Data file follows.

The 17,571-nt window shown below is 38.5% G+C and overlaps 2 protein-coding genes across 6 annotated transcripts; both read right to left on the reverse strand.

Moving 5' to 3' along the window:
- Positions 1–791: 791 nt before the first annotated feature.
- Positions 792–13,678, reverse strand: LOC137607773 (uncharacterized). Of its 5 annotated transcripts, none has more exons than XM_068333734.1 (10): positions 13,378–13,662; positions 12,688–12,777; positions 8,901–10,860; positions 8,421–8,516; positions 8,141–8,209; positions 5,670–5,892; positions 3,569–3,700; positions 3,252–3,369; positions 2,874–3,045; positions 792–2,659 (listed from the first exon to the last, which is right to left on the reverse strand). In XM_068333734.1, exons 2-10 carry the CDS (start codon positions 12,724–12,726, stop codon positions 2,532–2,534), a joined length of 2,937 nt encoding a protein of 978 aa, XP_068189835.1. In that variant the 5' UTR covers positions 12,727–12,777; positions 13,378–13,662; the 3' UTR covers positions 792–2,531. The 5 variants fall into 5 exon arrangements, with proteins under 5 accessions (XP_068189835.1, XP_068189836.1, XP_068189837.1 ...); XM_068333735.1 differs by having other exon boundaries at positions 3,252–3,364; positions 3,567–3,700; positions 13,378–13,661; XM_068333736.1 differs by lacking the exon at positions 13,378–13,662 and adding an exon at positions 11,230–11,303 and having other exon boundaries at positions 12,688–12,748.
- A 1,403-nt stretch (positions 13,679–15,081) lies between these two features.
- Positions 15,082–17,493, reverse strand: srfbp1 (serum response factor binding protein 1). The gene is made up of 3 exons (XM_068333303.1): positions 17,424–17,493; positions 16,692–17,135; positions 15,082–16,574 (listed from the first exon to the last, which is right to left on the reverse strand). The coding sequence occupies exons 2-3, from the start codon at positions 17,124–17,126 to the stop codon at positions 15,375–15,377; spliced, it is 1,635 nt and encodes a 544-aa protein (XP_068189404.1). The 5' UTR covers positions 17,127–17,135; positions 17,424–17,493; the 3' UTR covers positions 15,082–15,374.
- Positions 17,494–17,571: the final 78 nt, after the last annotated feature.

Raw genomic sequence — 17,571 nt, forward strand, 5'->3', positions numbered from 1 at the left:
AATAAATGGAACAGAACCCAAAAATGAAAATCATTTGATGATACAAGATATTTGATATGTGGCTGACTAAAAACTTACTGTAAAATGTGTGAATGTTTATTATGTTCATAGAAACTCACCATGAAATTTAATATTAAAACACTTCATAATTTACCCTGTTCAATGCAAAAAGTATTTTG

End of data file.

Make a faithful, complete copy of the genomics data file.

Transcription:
The 17,571-nt window shown below is 38.5% G+C and overlaps 2 protein-coding genes across 6 annotated transcripts; both read right to left on the reverse strand.

Moving 5' to 3' along the window:
- Positions 1–791: 791 nt before the first annotated feature.
- Positions 792–13,678, reverse strand: LOC137607773 (uncharacterized). Of its 5 annotated transcripts, none has more exons than XM_068333734.1 (10): positions 13,378–13,662; positions 12,688–12,777; positions 8,901–10,860; positions 8,421–8,516; positions 8,141–8,209; positions 5,670–5,892; positions 3,569–3,700; positions 3,252–3,369; positions 2,874–3,045; positions 792–2,659 (listed from the first exon to the last, which is right to left on the reverse strand). In XM_068333734.1, exons 2-10 carry the CDS (start codon positions 12,724–12,726, stop codon positions 2,532–2,534), a joined length of 2,937 nt encoding a protein of 978 aa, XP_068189835.1. In that variant the 5' UTR covers positions 12,727–12,777; positions 13,378–13,662; the 3' UTR covers positions 792–2,531. The 5 variants fall into 5 exon arrangements, with proteins under 5 accessions (XP_068189835.1, XP_068189836.1, XP_068189837.1 ...); XM_068333735.1 differs by having other exon boundaries at positions 3,252–3,364; positions 3,567–3,700; positions 13,378–13,661; XM_068333736.1 differs by lacking the exon at positions 13,378–13,662 and adding an exon at positions 11,230–11,303 and having other exon boundaries at positions 12,688–12,748.
- A 1,403-nt stretch (positions 13,679–15,081) lies between these two features.
- Positions 15,082–17,493, reverse strand: srfbp1 (serum response factor binding protein 1). The gene is made up of 3 exons (XM_068333303.1): positions 17,424–17,493; positions 16,692–17,135; positions 15,082–16,574 (listed from the first exon to the last, which is right to left on the reverse strand). The coding sequence occupies exons 2-3, from the start codon at positions 17,124–17,126 to the stop codon at positions 15,375–15,377; spliced, it is 1,635 nt and encodes a 544-aa protein (XP_068189404.1). The 5' UTR covers positions 17,127–17,135; positions 17,424–17,493; the 3' UTR covers positions 15,082–15,374.
- Positions 17,494–17,571: the final 78 nt, after the last annotated feature.

Raw genomic sequence — 17,571 nt, forward strand, 5'->3', positions numbered from 1 at the left:
AATAAATGGAACAGAACCCAAAAATGAAAATCATTTGATGATACAAGATATTTGATATGTGGCTGACTAAAAACTTACTGTAAAATGTGTGAATGTTTATTATGTTCATAGAAACTCACCATGAAATTTAATATTAAAACACTTCATAATTTACCCTGTTCAATGCAAAAAGTATTTTG